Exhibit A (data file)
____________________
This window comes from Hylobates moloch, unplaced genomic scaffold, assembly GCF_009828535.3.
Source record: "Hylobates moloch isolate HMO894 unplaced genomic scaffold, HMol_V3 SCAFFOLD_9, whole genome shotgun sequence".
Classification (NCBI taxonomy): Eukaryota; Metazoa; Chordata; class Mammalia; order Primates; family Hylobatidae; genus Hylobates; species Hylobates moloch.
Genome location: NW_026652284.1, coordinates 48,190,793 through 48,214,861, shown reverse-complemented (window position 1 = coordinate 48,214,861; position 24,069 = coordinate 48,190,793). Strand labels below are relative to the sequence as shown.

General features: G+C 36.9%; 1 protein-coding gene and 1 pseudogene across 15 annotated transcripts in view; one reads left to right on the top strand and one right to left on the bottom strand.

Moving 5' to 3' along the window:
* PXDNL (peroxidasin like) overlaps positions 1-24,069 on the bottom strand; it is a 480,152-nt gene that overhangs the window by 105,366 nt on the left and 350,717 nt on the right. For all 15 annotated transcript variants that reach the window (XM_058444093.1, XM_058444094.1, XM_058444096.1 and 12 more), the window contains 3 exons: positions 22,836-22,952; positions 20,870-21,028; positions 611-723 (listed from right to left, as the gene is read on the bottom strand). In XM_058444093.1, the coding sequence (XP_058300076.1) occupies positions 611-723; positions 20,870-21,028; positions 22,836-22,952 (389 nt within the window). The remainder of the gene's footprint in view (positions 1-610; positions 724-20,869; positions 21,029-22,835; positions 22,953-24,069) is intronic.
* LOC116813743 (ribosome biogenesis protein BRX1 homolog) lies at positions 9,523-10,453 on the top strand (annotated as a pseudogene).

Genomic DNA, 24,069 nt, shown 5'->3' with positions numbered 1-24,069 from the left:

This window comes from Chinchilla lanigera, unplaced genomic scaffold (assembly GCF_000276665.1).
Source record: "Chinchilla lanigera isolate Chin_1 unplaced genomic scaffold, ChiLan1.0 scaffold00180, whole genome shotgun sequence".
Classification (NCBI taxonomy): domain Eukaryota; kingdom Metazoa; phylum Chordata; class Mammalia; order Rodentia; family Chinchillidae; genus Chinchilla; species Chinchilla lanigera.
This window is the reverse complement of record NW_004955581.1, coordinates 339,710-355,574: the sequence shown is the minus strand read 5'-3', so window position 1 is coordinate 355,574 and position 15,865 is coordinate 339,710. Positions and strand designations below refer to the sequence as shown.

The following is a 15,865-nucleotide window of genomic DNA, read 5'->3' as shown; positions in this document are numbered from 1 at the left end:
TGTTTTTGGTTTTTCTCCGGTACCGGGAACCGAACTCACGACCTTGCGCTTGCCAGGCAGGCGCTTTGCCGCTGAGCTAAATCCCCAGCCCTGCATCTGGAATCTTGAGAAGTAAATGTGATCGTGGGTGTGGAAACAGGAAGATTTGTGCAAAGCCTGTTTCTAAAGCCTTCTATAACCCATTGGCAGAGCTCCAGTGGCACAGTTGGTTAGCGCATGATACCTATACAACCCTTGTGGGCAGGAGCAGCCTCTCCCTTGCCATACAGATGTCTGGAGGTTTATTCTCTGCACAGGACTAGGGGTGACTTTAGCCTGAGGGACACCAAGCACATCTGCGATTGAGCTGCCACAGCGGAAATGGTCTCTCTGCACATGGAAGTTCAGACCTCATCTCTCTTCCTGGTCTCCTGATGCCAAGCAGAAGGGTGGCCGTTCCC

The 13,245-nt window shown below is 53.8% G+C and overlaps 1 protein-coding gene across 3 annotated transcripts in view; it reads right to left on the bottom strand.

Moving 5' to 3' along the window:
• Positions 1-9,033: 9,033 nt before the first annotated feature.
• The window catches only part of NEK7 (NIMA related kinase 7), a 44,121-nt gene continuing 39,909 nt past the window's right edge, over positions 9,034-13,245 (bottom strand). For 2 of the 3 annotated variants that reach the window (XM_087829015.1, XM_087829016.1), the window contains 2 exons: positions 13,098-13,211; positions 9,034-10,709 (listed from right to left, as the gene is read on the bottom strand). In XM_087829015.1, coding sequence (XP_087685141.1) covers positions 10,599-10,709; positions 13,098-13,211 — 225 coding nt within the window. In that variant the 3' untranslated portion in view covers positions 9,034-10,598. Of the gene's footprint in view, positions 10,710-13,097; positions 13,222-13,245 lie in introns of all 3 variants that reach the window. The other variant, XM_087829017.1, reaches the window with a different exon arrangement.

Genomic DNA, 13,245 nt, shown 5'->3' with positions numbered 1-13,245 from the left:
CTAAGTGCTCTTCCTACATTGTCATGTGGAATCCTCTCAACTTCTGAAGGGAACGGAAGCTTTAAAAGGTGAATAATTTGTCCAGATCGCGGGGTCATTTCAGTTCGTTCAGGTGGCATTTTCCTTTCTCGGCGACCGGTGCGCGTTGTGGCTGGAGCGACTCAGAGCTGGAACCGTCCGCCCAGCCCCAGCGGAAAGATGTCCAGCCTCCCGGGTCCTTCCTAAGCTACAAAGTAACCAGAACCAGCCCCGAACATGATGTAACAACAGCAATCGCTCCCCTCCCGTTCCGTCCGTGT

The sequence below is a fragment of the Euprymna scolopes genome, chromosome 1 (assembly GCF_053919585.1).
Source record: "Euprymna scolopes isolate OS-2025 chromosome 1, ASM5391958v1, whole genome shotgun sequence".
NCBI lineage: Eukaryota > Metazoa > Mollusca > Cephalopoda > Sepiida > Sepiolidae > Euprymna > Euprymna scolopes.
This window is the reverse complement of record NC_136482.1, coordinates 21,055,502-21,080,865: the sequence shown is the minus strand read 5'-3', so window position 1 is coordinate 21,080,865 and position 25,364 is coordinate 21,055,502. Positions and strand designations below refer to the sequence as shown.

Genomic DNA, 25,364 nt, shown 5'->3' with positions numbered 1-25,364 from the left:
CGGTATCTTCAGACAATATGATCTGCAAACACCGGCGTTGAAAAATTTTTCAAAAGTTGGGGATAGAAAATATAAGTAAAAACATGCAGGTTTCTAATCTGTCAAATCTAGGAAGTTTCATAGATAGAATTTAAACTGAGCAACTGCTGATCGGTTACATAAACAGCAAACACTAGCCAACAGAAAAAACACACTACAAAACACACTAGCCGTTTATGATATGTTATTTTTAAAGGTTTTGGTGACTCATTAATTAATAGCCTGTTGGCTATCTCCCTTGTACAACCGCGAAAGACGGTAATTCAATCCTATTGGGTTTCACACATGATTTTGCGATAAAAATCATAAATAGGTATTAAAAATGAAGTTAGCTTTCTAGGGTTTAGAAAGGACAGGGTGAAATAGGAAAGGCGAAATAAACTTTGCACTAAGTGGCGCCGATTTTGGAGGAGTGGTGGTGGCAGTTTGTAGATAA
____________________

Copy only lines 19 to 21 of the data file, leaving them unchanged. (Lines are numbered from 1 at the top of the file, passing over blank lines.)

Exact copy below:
• The window catches only part of NEK7 (NIMA related kinase 7), a 44,121-nt gene continuing 39,909 nt past the window's right edge, over positions 9,034-13,245 (bottom strand). For 2 of the 3 annotated variants that reach the window (XM_087829015.1, XM_087829016.1), the window contains 2 exons: positions 13,098-13,211; positions 9,034-10,709 (listed from right to left, as the gene is read on the bottom strand). In XM_087829015.1, coding sequence (XP_087685141.1) covers positions 10,599-10,709; positions 13,098-13,211 — 225 coding nt within the window. In that variant the 3' untranslated portion in view covers positions 9,034-10,598. Of the gene's footprint in view, positions 10,710-13,097; positions 13,222-13,245 lie in introns of all 3 variants that reach the window. The other variant, XM_087829017.1, reaches the window with a different exon arrangement.

Genomic DNA, 13,245 nt, shown 5'->3' with positions numbered 1-13,245 from the left:
CTAAGTGCTCTTCCTACATTGTCATGTGGAATCCTCTCAACTTCTGAAGGGAACGGAAGCTTTAAAAGGTGAATAATTTGTCCAGATCGCGGGGTCATTTCAGTTCGTTCAGGTGGCATTTTCCTTTCTCGGCGACCGGTGCGCGTTGTGGCTGGAGCGACTCAGAGCTGGAACCGTCCGCCCAGCCCCAGCGGAAAGATGTCCAGCCTCCCGGGTCCTTCCTAAGCTACAAAGTAACCAGAACCAGCCCCGAACATGATGTAACAACAGCAATCGCTCCCCTCCCGTTCCGTCCGTGT